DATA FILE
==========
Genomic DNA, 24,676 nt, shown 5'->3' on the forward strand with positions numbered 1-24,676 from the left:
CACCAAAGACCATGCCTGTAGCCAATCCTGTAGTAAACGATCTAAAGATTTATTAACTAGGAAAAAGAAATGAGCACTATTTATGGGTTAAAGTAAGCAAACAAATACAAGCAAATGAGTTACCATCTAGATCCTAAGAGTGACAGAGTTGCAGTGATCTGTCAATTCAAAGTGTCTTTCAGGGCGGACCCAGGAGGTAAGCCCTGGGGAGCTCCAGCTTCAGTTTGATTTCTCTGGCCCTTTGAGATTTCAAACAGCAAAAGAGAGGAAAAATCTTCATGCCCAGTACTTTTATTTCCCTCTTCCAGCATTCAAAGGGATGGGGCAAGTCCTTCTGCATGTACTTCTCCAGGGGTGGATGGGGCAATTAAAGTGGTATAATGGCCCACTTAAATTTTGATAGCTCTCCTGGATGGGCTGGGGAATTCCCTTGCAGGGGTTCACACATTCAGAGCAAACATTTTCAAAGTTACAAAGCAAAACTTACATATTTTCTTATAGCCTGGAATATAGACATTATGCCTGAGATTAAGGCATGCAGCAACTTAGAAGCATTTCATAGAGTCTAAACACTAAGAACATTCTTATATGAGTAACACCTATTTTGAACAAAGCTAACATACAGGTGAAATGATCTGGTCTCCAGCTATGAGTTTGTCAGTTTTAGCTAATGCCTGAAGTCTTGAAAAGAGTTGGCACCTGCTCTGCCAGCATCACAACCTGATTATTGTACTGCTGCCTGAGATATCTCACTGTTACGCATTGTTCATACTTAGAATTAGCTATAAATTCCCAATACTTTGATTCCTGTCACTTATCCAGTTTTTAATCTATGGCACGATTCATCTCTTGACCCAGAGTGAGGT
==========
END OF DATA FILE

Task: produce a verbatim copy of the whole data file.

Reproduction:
Genomic DNA, 24,676 nt, shown 5'->3' on the forward strand with positions numbered 1-24,676 from the left:
CACCAAAGACCATGCCTGTAGCCAATCCTGTAGTAAACGATCTAAAGATTTATTAACTAGGAAAAAGAAATGAGCACTATTTATGGGTTAAAGTAAGCAAACAAATACAAGCAAATGAGTTACCATCTAGATCCTAAGAGTGACAGAGTTGCAGTGATCTGTCAATTCAAAGTGTCTTTCAGGGCGGACCCAGGAGGTAAGCCCTGGGGAGCTCCAGCTTCAGTTTGATTTCTCTGGCCCTTTGAGATTTCAAACAGCAAAAGAGAGGAAAAATCTTCATGCCCAGTACTTTTATTTCCCTCTTCCAGCATTCAAAGGGATGGGGCAAGTCCTTCTGCATGTACTTCTCCAGGGGTGGATGGGGCAATTAAAGTGGTATAATGGCCCACTTAAATTTTGATAGCTCTCCTGGATGGGCTGGGGAATTCCCTTGCAGGGGTTCACACATTCAGAGCAAACATTTTCAAAGTTACAAAGCAAAACTTACATATTTTCTTATAGCCTGGAATATAGACATTATGCCTGAGATTAAGGCATGCAGCAACTTAGAAGCATTTCATAGAGTCTAAACACTAAGAACATTCTTATATGAGTAACACCTATTTTGAACAAAGCTAACATACAGGTGAAATGATCTGGTCTCCAGCTATGAGTTTGTCAGTTTTAGCTAATGCCTGAAGTCTTGAAAAGAGTTGGCACCTGCTCTGCCAGCATCACAACCTGATTATTGTACTGCTGCCTGAGATATCTCACTGTTACGCATTGTTCATACTTAGAATTAGCTATAAATTCCCAATACTTTGATTCCTGTCACTTATCCAGTTTTTAATCTATGGCACGATTCATCTCTTGACCCAGAGTGAGGT